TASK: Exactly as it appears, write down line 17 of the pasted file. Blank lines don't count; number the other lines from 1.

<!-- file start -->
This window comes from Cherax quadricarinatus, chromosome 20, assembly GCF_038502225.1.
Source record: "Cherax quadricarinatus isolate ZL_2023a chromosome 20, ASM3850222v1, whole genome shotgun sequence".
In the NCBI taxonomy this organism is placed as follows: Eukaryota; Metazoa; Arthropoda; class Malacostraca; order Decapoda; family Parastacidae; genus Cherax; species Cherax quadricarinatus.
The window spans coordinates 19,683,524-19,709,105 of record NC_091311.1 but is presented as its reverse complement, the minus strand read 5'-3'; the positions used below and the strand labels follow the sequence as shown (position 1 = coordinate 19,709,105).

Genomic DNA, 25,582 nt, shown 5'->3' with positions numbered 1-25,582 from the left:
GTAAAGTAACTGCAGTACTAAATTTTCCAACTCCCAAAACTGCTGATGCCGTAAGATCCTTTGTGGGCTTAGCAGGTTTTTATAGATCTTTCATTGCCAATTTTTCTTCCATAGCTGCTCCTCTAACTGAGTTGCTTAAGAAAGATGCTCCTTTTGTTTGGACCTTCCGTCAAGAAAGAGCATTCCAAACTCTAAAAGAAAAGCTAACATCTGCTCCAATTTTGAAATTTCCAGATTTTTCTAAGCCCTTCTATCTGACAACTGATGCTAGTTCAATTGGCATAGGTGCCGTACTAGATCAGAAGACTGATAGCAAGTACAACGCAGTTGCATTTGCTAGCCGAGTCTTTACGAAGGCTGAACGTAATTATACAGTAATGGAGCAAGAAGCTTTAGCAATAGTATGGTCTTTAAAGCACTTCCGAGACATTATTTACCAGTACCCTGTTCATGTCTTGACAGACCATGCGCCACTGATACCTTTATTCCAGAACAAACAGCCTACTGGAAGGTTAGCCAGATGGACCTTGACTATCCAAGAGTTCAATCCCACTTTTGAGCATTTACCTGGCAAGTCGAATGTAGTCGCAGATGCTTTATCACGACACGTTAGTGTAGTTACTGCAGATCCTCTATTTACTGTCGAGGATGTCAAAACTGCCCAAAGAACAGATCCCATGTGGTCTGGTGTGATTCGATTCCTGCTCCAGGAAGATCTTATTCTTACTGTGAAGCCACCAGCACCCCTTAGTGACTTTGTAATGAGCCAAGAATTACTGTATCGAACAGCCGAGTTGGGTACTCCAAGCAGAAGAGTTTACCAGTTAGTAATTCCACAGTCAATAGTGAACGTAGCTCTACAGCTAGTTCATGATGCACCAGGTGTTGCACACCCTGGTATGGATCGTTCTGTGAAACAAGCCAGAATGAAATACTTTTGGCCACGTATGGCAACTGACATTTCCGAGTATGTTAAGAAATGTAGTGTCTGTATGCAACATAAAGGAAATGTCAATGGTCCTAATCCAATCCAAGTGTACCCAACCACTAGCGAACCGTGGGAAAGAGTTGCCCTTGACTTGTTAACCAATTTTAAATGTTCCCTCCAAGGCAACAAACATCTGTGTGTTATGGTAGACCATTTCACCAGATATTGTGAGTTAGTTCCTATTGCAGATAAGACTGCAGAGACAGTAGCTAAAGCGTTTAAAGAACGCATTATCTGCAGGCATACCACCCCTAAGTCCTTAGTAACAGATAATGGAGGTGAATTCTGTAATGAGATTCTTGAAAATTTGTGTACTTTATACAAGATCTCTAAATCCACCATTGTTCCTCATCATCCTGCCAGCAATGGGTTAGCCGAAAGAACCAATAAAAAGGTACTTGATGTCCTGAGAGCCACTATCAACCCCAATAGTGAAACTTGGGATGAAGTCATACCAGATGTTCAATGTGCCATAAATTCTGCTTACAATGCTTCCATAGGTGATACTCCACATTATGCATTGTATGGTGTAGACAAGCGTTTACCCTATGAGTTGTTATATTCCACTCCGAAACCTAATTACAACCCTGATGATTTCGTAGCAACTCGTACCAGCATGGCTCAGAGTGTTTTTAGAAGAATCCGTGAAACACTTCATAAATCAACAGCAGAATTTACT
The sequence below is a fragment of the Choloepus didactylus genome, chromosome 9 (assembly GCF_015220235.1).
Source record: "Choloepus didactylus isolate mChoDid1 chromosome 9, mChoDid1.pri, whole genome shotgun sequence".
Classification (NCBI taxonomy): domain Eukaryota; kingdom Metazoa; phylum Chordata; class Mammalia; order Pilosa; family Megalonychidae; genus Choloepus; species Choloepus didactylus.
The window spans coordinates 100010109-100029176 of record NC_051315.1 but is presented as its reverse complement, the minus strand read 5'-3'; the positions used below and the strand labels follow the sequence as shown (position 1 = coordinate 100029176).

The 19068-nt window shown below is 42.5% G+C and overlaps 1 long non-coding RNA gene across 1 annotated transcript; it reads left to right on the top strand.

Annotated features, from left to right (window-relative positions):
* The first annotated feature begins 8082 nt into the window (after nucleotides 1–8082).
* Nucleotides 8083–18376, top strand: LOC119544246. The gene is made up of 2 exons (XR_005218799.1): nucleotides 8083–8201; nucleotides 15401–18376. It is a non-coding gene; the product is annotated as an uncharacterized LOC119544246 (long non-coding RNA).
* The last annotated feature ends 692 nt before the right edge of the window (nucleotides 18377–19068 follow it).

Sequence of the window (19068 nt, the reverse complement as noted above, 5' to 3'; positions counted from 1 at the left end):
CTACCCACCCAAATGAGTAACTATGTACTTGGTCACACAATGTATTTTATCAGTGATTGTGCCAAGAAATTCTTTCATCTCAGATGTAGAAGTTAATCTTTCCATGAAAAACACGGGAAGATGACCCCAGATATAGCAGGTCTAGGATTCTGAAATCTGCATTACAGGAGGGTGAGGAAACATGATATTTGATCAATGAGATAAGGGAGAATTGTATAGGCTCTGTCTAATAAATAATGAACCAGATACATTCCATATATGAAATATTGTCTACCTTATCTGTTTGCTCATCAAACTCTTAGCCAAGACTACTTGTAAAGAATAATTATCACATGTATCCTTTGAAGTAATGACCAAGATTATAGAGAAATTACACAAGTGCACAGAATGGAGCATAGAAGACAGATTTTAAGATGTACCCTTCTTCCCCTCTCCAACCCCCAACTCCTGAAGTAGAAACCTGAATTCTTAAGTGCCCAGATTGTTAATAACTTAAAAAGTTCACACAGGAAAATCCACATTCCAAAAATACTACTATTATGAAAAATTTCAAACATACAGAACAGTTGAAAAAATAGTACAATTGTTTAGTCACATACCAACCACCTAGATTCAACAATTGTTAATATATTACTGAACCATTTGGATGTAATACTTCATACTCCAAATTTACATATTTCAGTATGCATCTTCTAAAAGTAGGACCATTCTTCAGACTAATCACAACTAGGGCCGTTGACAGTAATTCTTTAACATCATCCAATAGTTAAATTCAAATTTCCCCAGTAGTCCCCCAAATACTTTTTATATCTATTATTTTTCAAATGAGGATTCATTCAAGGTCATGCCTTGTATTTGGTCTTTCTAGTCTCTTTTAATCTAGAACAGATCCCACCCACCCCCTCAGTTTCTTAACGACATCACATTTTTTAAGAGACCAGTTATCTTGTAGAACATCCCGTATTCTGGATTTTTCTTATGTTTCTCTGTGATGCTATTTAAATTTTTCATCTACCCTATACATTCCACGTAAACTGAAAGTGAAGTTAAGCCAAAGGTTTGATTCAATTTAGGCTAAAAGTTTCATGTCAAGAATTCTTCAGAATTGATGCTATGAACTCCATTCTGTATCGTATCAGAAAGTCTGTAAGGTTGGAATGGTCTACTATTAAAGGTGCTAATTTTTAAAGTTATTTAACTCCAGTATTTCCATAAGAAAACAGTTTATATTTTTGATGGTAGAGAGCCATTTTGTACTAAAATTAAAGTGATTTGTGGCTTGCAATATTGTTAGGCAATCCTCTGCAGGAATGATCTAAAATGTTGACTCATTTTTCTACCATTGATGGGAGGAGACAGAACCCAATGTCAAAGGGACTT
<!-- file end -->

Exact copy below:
CTACCCACCCAAATGAGTAACTATGTACTTGGTCACACAATGTATTTTATCAGTGATTGTGCCAAGAAATTCTTTCATCTCAGATGTAGAAGTTAATCTTTCCATGAAAAACACGGGAAGATGACCCCAGATATAGCAGGTCTAGGATTCTGAAATCTGCATTACAGGAGGGTGAGGAAACATGATATTTGATCAATGAGATAAGGGAGAATTGTATAGGCTCTGTCTAATAAATAATGAACCAGATACATTCCATATATGAAATATTGTCTACCTTATCTGTTTGCTCATCAAACTCTTAGCCAAGACTACTTGTAAAGAATAATTATCACATGTATCCTTTGAAGTAATGACCAAGATTATAGAGAAATTACACAAGTGCACAGAATGGAGCATAGAAGACAGATTTTAAGATGTACCCTTCTTCCCCTCTCCAACCCCCAACTCCTGAAGTAGAAACCTGAATTCTTAAGTGCCCAGATTGTTAATAACTTAAAAAGTTCACACAGGAAAATCCACATTCCAAAAATACTACTATTATGAAAAATTTCAAACATACAGAACAGTTGAAAAAATAGTACAATTGTTTAGTCACATACCAACCACCTAGATTCAACAATTGTTAATATATTACTGAACCATTTGGATGTAATACTTCATACTCCAAATTTACATATTTCAGTATGCATCTTCTAAAAGTAGGACCATTCTTCAGACTAATCACAACTAGGGCCGTTGACAGTAATTCTTTAACATCATCCAATAGTTAAATTCAAATTTCCCCAGTAGTCCCCCAAATACTTTTTATATCTATTATTTTTCAAATGAGGATTCATTCAAGGTCATGCCTTGTATTTGGTCTTTCTAGTCTCTTTTAATCTAGAACAGATCCCACCCACCCCCTCAGTTTCTTAACGACATCACATTTTTTAAGAGACCAGTTATCTTGTAGAACATCCCGTATTCTGGATTTTTCTTATGTTTCTCTGTGATGCTATTTAAATTTTTCATCTACCCTATACATTCCACGTAAACTGAAAGTGAAGTTAAGCCAAAGGTTTGATTCAATTTAGGCTAAAAGTTTCATGTCAAGAATTCTTCAGAATTGATGCTATGAACTCCATTCTGTATCGTATCAGAAAGTCTGTAAGGTTGGAATGGTCTACTATTAAAGGTGCTAATTTTTAAAGTTATTTAACTCCAGTATTTCCATAAGAAAACAGTTTATATTTTTGATGGTAGAGAGCCATTTTGTACTAAAATTAAAGTGATTTGTGGCTTGCAATATTGTTAGGCAATCCTCTGCAGGAATGATCTAAAATGTTGACTCATTTTTCTACCATTGATGGGAGGAGACAGAACCCAATGTCAAAGGGACTT